The Elder Scrolls IV: Oblivion is now my favorite PC game, and I would go so far as to consider it the best PC game.

User Rating: 9.5 | The Elder Scrolls IV: Oblivion PC
The Elder Scrolls IV: Oblivion is now my favorite PC game, and I would go so far as to consider it the best PC game of all time (then again, I haven't really played that many PC games until recently). It's a great game for anyone, but it's especially memorable for those who liked Nintendo favorites like Zelda. Being a huge Zelda fan myself, I feel right at home with Oblivion. To start, the game's world is gigantic. If it weren't for the game's map, it would be extremely easy to get lost in its beautiful world. One might think that a world so large in a video game would be rather empty, but it's really quite the opposite. Besides a main Imperial city and seven or eight other memorable towns, the world is littered with dungeons, abandoned fortresses, castles, caves, grottos, and more. If the game was just about exploring the world, it would be an entertaining adventure all in itself, but it doesn't stop there. The world looks beautiful too. Even today, in 2012, it visually stands up to a lot of games out there. I would definitely consider it a game with "good graphics." Whether it be the giant glowing mushrooms or sparkling galaxies in the sky at night, or the snow-capped peaks and rich green forests and grasslands, the world of Oblivion is as good looking as it is fun.

The quests are another major part of Oblivion that make up the experience. There are about 7 or 8 main questlines as well as a main quest that you can play through. You can work for the Thieves guild, Fighter's Guild, Mage's Guild, Dark Brotherhood, the arena, and a few others. Each of these are like several different games rolled into one. I, currently, after putting 37 hours into the game, have only beaten the Thieves guild questline, the arena, and the main quest. The Thieves guild questline is sort of like a stealth game, something along the lines of a medieval version of Splinter Cell. The main quest on the other hand, is a lot like an adventure game like Zelda where you have to obtain a certain amount of items in dungeons to vanquish a boss at the end of the game. The arena was sort of like a Street-Fighter-esque game where you are pitted against a foe in an arena and become more and more respected as you win matches. The gameplay in all of these questlines remains the same, but you have to play through them in different ways. I know that sounds counter-intuitive, but you have to play the game to understand. Excluding these main questilines, almost every other citizen in any town has something for you to do to help them. While these aren't as fun as the main questlines, they certainly make a great way for you to level up your character along the way.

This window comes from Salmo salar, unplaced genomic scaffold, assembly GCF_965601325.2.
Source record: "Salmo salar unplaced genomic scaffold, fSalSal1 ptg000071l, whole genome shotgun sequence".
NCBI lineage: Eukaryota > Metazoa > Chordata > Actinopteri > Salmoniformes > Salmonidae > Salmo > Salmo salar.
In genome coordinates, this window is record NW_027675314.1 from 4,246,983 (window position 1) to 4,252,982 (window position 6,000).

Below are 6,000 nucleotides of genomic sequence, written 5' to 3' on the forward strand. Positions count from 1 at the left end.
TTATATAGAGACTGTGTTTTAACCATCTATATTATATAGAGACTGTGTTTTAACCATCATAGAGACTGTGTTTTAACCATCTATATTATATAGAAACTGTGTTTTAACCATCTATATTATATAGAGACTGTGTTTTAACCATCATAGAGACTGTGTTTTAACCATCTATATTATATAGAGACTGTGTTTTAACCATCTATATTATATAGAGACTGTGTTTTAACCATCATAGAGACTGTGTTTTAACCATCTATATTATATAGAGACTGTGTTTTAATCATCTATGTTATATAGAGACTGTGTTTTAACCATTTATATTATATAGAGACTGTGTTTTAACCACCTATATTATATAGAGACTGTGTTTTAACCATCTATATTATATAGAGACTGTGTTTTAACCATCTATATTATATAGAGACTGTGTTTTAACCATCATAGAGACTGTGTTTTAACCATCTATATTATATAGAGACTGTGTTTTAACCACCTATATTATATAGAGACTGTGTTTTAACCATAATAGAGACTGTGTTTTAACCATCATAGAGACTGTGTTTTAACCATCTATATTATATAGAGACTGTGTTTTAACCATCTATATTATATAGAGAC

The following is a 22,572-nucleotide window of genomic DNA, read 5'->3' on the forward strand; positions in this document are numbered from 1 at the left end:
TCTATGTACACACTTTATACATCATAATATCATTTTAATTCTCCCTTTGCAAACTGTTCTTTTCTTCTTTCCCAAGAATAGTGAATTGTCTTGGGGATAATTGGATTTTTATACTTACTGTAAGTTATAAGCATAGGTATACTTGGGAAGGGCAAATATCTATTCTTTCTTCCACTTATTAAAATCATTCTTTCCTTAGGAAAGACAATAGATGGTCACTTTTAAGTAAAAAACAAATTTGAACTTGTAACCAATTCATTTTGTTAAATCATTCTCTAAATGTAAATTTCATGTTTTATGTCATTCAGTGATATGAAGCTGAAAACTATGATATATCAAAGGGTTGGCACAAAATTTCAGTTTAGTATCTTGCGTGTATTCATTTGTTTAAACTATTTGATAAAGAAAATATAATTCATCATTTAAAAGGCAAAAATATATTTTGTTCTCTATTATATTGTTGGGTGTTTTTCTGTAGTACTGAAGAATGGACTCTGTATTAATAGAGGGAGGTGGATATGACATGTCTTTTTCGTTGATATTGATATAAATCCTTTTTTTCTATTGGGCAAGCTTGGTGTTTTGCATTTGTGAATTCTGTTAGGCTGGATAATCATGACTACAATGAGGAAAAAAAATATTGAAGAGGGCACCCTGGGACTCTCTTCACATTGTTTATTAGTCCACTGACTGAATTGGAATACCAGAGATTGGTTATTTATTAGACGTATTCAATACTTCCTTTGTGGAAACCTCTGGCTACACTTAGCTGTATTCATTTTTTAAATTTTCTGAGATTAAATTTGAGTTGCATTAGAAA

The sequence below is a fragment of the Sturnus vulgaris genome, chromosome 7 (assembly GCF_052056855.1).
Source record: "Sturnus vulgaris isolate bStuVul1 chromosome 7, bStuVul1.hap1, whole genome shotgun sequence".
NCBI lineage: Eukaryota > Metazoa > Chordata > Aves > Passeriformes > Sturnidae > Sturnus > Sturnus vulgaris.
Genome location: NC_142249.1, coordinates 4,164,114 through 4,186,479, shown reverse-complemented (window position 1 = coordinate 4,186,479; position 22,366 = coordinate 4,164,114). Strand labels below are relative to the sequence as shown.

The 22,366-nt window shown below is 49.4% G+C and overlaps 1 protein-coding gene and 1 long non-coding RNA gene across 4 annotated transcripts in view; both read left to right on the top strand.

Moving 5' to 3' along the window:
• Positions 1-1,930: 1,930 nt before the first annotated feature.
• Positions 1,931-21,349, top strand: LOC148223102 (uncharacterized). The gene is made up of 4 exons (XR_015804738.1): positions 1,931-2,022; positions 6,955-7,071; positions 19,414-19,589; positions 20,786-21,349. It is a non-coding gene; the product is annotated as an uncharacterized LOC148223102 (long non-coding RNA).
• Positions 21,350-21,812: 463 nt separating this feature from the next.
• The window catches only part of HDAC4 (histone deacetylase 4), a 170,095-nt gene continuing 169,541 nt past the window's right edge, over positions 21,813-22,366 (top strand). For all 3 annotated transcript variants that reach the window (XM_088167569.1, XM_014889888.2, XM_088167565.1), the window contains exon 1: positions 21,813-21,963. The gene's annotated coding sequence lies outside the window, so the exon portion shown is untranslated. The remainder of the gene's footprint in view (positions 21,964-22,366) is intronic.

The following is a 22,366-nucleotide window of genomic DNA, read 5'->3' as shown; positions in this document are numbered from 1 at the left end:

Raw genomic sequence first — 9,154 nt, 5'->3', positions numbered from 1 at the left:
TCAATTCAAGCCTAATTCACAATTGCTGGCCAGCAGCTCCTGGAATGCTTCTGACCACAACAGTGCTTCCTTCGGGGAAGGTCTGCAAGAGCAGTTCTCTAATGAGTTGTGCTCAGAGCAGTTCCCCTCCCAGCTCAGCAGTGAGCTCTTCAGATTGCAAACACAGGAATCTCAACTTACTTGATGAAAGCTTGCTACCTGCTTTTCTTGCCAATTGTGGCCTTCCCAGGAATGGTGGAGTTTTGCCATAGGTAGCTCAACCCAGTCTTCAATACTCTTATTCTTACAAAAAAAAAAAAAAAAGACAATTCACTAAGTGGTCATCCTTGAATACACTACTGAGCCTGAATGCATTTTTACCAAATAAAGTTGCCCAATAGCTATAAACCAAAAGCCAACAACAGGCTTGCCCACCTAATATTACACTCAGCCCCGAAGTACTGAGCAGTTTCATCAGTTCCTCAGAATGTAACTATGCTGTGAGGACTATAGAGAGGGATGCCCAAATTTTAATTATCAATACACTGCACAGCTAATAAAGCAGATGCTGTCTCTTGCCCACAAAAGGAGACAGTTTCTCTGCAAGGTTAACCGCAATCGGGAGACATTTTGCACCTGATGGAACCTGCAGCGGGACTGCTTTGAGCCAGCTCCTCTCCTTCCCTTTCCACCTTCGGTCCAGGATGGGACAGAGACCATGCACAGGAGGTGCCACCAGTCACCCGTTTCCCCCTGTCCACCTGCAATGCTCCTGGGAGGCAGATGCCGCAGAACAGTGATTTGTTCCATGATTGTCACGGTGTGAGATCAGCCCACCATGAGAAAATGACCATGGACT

As you play through the game, you meet a lot of characters, some memorable, and some not. Despite the fact that the majority (probably 65%) of the NPCs in the game are just "filler NPCs," that walk around in the town, you actually do develop some attachments to some of the characters that you work with in the questlines. The only major gripe I have with the game is the voice acting. No, it's not really bad voice acting. In fact, I think a lot of it is really good. The voice actors do a great job at portraying their roles. The only bad thing is, there's only about 6-8 voice actors. Given the fact that the game has literally hundreds of NPCs, you'll often find that some characters have the same voices as others. The Gray Fox, the leader of the thieves guild, for example, has the same voice as the Imperial Guards. In addition, one thief in the thieves guild has the same voice as a queen in another province. I feel like they should have hired more voice actors. Luckily, Skyrim supposedly has about 80 or 90 voice actors, so that's probably fixed in the next game.

While I could elaborate a lot more on my experiences in the different questlines, I want to conclude my review here. To sum things up, The Elder Scrolls IV: Oblivion is a game I would recommend to anyone. It's extremely fun, and the game could easily provide at least 200 hours (I'm not kidding) of game time. So, if you've never played Oblivion, you don't know what you are missing out on. You need to get it. I got the Game of the Year Edition Deluxe version on Steam for $6.00 during a Midweek Madness sale. I think that's the best value I've ever gotten for a game in my life. Regardless, you can claim that same package for $25 on Steam, and even that is a great deal. I would buy this game at full price if it was 50 or 60 dollars. I'm looking forward to playing Skyrim in a few months, after I've played Oblivion for all it's worth, and believe me, it's worth a lot more than $6.